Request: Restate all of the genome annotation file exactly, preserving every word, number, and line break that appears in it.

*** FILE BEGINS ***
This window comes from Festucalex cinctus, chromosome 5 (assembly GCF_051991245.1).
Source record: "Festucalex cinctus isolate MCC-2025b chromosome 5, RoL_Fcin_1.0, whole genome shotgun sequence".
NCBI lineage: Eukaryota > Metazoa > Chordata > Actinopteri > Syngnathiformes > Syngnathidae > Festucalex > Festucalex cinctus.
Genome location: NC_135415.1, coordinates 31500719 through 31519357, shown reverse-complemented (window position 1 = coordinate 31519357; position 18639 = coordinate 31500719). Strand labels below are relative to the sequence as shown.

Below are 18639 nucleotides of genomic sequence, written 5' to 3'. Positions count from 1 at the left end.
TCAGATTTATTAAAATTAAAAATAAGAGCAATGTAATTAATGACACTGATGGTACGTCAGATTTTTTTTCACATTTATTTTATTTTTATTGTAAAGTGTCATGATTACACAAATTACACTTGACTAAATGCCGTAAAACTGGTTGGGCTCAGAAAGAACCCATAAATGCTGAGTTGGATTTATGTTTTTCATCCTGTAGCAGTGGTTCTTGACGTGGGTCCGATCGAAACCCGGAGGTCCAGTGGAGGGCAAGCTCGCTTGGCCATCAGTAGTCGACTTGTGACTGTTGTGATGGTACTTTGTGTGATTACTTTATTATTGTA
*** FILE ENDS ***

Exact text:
This window comes from Festucalex cinctus, chromosome 5 (assembly GCF_051991245.1).
Source record: "Festucalex cinctus isolate MCC-2025b chromosome 5, RoL_Fcin_1.0, whole genome shotgun sequence".
NCBI lineage: Eukaryota > Metazoa > Chordata > Actinopteri > Syngnathiformes > Syngnathidae > Festucalex > Festucalex cinctus.
Genome location: NC_135415.1, coordinates 31500719 through 31519357, shown reverse-complemented (window position 1 = coordinate 31519357; position 18639 = coordinate 31500719). Strand labels below are relative to the sequence as shown.

Below are 18639 nucleotides of genomic sequence, written 5' to 3'. Positions count from 1 at the left end.
TCAGATTTATTAAAATTAAAAATAAGAGCAATGTAATTAATGACACTGATGGTACGTCAGATTTTTTTTCACATTTATTTTATTTTTATTGTAAAGTGTCATGATTACACAAATTACACTTGACTAAATGCCGTAAAACTGGTTGGGCTCAGAAAGAACCCATAAATGCTGAGTTGGATTTATGTTTTTCATCCTGTAGCAGTGGTTCTTGACGTGGGTCCGATCGAAACCCGGAGGTCCAGTGGAGGGCAAGCTCGCTTGGCCATCAGTAGTCGACTTGTGACTGTTGTGATGGTACTTTGTGTGATTACTTTATTATTGTA